Mahalo nui loa – Hawaiian for thank you very much – to the dozens of book groups I’ve spoken with from around the country that have picked Lost Kingdom as their monthly or quarterly read. I’ve met some of these groups in person and have skyped with some and phoned in to others. It’s been a wonderful experience and now that Lost Kingdom is just out in paperback, I hope to meet with even more groups (including a wonderful group in Kentfield, Ca. that invited me to join them to discuss the book over a feast of kalua pig, poi, and coconut layer cake — so ono!)
My husband and I went to several holiday parties this year and perhaps the most heartfelt took place in early December, at the Japanese Cultural and Community Center in San Francisco.
We were invited to the J-Town hui’s annual holiday show and potluck. The hui (Hawaiian for a club or association) was made up of students in the music and vocal classes led by a beloved and longtime Hawaiian music teacher in the city named Carlton Ka’ala Carmack. There were ukeleles, hula performances, and mountains of delicious food. As the island saying goes, it was real ono!
It is one of the most memorable first sentences of a novel ever written. With three simple words, it draws us into the story, lets us know who the narrator is, and hints at dramatic transformations to come.
This opening line – Call me Ishmael – was written by Herman Melville in his epic about Captain Ahab’s quest to kill the white whale Moby Dick. One of the surprises of the San Francisco Opera’s current production of Moby Dick is that this line is used in a different way in the story – to very good effect. I won’t spoil the pleasure in telling you how, but would urge you to see this wonderful production yourself.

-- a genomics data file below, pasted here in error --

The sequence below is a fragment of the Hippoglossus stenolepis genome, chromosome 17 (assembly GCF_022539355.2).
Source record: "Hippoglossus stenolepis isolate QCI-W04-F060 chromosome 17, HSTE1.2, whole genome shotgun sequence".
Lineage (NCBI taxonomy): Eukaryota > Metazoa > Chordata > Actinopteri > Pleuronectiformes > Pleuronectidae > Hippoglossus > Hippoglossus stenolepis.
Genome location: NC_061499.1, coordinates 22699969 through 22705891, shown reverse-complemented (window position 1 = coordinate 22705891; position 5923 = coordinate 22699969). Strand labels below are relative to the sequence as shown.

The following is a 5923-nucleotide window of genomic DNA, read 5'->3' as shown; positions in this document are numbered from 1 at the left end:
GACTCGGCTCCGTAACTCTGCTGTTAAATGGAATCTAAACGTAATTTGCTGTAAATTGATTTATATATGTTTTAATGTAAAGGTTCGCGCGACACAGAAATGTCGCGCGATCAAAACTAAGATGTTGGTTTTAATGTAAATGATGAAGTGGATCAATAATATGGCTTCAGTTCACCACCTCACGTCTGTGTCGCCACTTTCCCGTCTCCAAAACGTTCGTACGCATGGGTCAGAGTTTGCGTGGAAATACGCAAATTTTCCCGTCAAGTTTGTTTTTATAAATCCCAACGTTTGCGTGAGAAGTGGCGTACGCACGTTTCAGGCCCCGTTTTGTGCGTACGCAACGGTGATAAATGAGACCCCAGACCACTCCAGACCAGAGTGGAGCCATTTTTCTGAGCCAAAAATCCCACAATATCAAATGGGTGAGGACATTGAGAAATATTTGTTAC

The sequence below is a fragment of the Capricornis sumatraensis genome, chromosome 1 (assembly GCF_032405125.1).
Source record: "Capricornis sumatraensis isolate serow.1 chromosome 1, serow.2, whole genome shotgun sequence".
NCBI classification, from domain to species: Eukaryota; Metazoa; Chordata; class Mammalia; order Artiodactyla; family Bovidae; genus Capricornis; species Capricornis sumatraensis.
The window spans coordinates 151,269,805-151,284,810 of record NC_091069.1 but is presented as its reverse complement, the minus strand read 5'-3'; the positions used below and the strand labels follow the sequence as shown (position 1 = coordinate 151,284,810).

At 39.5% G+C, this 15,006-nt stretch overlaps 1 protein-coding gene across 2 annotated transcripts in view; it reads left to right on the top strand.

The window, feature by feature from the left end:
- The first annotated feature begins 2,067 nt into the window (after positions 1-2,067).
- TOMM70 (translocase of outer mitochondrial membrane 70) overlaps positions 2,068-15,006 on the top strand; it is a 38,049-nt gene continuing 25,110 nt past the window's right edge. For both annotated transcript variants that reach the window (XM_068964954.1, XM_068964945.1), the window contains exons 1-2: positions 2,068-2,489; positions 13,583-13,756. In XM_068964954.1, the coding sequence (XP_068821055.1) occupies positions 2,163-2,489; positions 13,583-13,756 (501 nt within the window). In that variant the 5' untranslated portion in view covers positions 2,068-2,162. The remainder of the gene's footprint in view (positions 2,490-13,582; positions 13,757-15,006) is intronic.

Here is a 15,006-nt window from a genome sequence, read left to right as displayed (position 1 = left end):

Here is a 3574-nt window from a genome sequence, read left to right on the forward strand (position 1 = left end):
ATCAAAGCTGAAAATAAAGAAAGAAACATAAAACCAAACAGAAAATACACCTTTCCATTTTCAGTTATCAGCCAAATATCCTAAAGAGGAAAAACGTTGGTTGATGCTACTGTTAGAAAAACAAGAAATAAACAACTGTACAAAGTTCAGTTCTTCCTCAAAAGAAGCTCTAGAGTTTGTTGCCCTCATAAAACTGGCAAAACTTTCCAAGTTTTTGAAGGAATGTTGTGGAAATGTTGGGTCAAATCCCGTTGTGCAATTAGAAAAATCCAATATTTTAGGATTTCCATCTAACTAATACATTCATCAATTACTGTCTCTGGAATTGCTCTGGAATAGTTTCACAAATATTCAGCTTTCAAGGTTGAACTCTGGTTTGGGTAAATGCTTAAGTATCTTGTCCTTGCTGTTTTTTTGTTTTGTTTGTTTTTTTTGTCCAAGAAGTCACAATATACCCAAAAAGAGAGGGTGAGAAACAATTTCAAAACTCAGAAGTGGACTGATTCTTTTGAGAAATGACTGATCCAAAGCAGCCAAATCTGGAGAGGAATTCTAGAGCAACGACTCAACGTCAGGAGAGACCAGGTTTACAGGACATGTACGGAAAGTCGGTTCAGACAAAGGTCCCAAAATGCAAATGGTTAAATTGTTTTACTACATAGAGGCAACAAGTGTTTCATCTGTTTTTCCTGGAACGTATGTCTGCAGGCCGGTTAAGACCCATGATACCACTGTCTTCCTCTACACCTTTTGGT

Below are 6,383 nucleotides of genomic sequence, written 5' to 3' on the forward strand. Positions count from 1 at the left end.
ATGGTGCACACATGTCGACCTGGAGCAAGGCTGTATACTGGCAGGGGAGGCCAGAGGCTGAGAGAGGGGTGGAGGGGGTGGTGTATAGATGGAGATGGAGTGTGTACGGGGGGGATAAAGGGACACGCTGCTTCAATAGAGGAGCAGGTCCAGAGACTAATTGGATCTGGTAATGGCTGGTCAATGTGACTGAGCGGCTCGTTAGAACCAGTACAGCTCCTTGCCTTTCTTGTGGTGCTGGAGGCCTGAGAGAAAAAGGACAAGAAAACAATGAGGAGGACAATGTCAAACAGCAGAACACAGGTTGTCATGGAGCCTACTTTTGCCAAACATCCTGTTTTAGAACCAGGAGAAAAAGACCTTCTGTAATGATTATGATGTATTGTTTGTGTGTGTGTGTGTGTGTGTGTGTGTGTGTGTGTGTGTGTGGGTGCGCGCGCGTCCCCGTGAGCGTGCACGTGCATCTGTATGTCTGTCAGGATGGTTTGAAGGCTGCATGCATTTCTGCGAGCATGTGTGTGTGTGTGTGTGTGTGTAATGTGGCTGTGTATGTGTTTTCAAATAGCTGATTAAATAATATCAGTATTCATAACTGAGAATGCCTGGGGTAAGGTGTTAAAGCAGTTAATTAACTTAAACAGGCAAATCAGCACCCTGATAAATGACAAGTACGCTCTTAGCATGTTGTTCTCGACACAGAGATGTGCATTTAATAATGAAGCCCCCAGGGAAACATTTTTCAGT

September 2 is the birthday of Hawai’i’s last reigning monarch, Lili’uokalani. Born in a grass house in 1838 and adopted by Hawai’i’s ruling dynasty, the infant girl who would become Hawai’i’s last queen began her tumultuous life 174 years ago at the base of an dormant volcano in Honolulu.
For the past several years, historians, Hawaiian cultural practitioners, and others who keep Lili’uokalaini’s memory alive, have gathered at the grounds of ‘Iolani Palace on her birthday to lead walking historical walking tours in an event called Mai Poina (Don’t Forget.) The tour on her birthday sold out but there are still a few spots left this coming weekend, September 7-9.
The ancient Polynesians felt profound respect for the power of the sea. Their custom was to carry ti leafs with them when they went on risky journeys. As Susan Casey reports in her masterful book, The Wave, California-born but Hawaii-bred surfing legend Laird Hamilton, perhaps superstitiously, always carries a ti leaf along with him as he hunts down the world’s monster waves. “You take the leaf out,” Hamilton told her, “and the leaf brings you home.” So far it’s worked for him.
By Julia Flynn Siler, first published in the Wall Street Journal‘s Speakeasy blog on 3/12/2012
- Julia Flynn Siler and Her Royal Highness Princess Abigail Kawananakoa.